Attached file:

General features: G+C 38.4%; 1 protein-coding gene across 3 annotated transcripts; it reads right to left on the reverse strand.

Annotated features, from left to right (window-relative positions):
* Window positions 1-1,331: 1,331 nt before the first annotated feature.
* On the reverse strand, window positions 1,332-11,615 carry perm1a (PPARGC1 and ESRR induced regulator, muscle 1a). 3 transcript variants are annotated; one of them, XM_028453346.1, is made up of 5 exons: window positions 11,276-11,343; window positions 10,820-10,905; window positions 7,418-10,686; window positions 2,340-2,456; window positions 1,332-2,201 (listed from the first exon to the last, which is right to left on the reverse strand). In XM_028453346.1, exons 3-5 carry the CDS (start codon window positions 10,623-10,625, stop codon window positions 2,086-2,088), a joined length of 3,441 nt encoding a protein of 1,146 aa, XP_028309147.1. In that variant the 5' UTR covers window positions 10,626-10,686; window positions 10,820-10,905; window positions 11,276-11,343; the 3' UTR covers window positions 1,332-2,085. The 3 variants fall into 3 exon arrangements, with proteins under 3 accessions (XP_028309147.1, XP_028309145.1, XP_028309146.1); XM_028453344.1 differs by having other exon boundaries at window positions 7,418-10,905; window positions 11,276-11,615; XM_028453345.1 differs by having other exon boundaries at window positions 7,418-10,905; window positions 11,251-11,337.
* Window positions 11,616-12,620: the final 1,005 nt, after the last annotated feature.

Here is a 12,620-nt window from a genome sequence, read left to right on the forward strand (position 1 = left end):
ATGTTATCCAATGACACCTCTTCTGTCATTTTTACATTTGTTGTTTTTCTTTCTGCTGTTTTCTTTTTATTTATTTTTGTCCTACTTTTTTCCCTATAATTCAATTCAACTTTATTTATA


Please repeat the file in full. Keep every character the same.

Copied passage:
General features: G+C 38.4%; 1 protein-coding gene across 3 annotated transcripts; it reads right to left on the reverse strand.

Annotated features, from left to right (window-relative positions):
* Window positions 1-1,331: 1,331 nt before the first annotated feature.
* On the reverse strand, window positions 1,332-11,615 carry perm1a (PPARGC1 and ESRR induced regulator, muscle 1a). 3 transcript variants are annotated; one of them, XM_028453346.1, is made up of 5 exons: window positions 11,276-11,343; window positions 10,820-10,905; window positions 7,418-10,686; window positions 2,340-2,456; window positions 1,332-2,201 (listed from the first exon to the last, which is right to left on the reverse strand). In XM_028453346.1, exons 3-5 carry the CDS (start codon window positions 10,623-10,625, stop codon window positions 2,086-2,088), a joined length of 3,441 nt encoding a protein of 1,146 aa, XP_028309147.1. In that variant the 5' UTR covers window positions 10,626-10,686; window positions 10,820-10,905; window positions 11,276-11,343; the 3' UTR covers window positions 1,332-2,085. The 3 variants fall into 3 exon arrangements, with proteins under 3 accessions (XP_028309147.1, XP_028309145.1, XP_028309146.1); XM_028453344.1 differs by having other exon boundaries at window positions 7,418-10,905; window positions 11,276-11,615; XM_028453345.1 differs by having other exon boundaries at window positions 7,418-10,905; window positions 11,251-11,337.
* Window positions 11,616-12,620: the final 1,005 nt, after the last annotated feature.

Here is a 12,620-nt window from a genome sequence, read left to right on the forward strand (position 1 = left end):
ATGTTATCCAATGACACCTCTTCTGTCATTTTTACATTTGTTGTTTTTCTTTCTGCTGTTTTCTTTTTATTTATTTTTGTCCTACTTTTTTCCCTATAATTCAATTCAACTTTATTTATA